Electric Vehicles and the Crude Oil Market
Paul M. Comolli
8 May 2014
Now, maybe more than ever, would be the best time to think of alternative power for transportation. Most importantly when the price per barrel of oil is again, peaking up over $100. Although the price of gas is inelastic, society should still seek out more cost effective and efficient ways of alternative transportation. Transportation is such a large part of our infrastructure. It something almost everyone uses on a daily basis, something that effects a major portion of the population globally.
The infrastructure of a society is imperative to its survival and growth. The infrastructure we have now is based around non-renewable resources that will be completely depleted at some point in the future. To help slowly implement this new electric car initiative into our changing society, the Electric Vehicles Initiative (EVI) was created in 2010 under the Clean Energy Ministerial (CEM).
The EVI is a, “Multi-government policy forum dedicated to accelerating the introduction and adoption of electric vehicles worldwide.” The EVI is a collaborative initiative and includes participation from the International Energy Agency (IEA). This initiative currently includes 16 different governments from Asia, Africa, Europe, and North America. The goal of this organization is to have put at least 20 million electric vehicles on the road by 2020. The Electric Vehicle Initiative has another goal that can help the implantation of this new alternative energy for transportation by installing electrical outlets in parking lots along with the appearance of electric vehicles.
Economic policies of any market tend to dictate and manipulate how the market functions in the business world. These policies can either put too much constraint or not enough constraint on the market. When government regulation is needed in a market, it can over step its boundaries and cripple or alter the market negatively. The inverse can also happen to government regulation in a changing market. The appropriate time to intervene on a market with government regulations can be decided after considering many variables. In 2008, under the Emergency Economic Stabilization Act, a second division was created. This division is known as the Energy Improvement and Extension Act of 2008. Under this law there are, “several provisions related to tax credits and exemptions for alternative fuels and fuel-efficient technologies.” This act generates a, “new tax credit for qualified plug-in electric vehicles (PEVs) purchased between January 1, 2009 and December 31, 2014.” (afdc.energy.gov)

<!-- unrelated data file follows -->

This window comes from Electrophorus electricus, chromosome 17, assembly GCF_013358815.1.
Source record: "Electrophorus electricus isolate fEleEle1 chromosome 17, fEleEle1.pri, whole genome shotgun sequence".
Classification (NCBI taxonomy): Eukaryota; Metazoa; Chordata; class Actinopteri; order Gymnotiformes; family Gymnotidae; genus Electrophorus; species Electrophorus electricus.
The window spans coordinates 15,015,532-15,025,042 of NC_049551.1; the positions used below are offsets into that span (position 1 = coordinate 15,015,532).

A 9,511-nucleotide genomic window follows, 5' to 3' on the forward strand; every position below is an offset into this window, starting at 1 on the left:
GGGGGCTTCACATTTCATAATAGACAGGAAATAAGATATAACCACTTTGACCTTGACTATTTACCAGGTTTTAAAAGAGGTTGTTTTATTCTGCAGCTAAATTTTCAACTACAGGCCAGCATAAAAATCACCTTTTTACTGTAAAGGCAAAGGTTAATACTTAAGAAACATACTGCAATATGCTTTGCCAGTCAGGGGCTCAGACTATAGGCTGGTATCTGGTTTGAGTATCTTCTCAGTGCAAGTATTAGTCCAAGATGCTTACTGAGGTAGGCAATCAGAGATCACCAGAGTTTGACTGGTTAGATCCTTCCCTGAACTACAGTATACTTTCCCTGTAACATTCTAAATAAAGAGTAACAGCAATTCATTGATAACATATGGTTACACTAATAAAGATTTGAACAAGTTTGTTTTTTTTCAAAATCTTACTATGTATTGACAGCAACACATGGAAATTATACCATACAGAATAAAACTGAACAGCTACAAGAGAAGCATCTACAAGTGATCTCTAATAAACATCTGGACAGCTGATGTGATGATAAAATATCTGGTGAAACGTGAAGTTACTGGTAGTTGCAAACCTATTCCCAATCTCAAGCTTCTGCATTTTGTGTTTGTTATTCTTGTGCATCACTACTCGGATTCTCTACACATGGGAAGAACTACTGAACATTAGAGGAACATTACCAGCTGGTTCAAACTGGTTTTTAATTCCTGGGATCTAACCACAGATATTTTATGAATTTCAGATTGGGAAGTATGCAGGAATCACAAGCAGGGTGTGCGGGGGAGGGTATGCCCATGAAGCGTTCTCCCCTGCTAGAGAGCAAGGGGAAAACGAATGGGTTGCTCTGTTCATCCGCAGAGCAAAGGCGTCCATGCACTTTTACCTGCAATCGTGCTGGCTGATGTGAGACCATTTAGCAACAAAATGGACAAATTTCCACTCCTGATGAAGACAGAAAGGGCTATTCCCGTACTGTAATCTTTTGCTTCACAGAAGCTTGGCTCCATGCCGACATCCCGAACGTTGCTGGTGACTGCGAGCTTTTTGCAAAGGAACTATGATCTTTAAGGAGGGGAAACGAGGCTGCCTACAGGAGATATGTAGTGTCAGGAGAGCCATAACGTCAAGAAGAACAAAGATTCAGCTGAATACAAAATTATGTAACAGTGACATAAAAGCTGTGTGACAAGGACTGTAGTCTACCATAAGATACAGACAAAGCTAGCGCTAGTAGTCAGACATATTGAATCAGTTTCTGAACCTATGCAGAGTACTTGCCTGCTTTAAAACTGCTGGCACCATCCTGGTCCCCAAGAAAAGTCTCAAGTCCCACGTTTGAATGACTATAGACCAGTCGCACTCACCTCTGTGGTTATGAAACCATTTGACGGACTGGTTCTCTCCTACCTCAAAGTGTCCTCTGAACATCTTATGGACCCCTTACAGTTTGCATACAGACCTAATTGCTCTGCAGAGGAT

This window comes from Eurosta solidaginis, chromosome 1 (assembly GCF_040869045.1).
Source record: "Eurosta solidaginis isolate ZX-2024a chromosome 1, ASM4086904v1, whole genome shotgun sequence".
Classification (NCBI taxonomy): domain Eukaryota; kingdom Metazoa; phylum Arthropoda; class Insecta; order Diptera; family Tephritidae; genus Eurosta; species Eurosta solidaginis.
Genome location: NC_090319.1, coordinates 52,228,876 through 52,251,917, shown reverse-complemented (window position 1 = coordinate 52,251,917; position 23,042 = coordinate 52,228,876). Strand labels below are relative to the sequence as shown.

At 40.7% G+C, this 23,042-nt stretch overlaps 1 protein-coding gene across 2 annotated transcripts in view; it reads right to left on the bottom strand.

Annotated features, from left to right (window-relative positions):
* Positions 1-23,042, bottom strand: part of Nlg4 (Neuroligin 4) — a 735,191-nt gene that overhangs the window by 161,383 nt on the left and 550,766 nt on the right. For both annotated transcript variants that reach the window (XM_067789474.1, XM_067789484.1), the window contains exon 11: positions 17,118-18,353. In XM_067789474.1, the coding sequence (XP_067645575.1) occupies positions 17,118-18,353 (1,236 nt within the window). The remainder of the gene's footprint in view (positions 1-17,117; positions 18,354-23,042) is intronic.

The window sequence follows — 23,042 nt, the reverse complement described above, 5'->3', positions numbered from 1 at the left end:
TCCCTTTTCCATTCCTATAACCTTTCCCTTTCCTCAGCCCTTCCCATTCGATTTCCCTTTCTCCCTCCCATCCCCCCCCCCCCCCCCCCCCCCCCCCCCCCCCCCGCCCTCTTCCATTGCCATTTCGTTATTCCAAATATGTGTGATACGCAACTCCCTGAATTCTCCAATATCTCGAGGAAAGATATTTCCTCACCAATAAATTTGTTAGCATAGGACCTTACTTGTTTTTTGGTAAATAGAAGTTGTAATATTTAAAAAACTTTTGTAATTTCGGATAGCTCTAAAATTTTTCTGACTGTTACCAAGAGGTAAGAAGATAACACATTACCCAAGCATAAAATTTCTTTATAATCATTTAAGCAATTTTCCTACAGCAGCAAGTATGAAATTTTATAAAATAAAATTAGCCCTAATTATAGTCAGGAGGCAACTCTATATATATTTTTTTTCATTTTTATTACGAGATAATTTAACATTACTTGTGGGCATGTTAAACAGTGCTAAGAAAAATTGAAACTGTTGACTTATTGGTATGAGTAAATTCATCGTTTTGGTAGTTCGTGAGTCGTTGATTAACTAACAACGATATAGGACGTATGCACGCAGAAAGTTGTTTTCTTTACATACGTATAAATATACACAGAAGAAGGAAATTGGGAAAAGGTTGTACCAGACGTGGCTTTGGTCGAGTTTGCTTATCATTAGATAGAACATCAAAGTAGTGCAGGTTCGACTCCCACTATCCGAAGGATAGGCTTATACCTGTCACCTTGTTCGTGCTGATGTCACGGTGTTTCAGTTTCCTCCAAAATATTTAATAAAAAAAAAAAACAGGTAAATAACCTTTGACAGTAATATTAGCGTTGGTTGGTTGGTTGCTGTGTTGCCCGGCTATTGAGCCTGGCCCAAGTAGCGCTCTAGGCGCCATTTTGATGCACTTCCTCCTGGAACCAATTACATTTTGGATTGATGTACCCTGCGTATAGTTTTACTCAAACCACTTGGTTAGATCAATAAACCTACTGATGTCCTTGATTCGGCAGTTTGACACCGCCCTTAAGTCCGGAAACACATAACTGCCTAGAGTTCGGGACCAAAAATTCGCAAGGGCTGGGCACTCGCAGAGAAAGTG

In compliance with this act, the federal government gives a tax break to new buyers when purchasing a Plug-in Electric Vehicle. This initial lower price of the car is an incentive the government uses to encourage the population to switch to using electric powered vehicles. The tax breaks are meant to be a win-win situation for both the consumer and the environment. The incentive is attractive to many buyers because it offers a price break on a new means on transportation while simultaneously reducing their personal carbon footprint.
The tax credit incentive given to consumers is the government subsidizing the price of electric vehicles. The tax incentive has a phase out quota of around 200,000 cars. This means that after 200,000 cars have been bought, the tax breaks will decrease or disappear entirely. With this act, the government is hoping by the time that many electric cars are on the road; these cars will be closer to equilibrium. With this subsidy, the government is helping pay for the cars and plug-ins in the hope that it will give enough support to the market.
The government subsidy can ideally lower the overall price of the product. The more that electric vehicles and plug-ins stations that are implemented into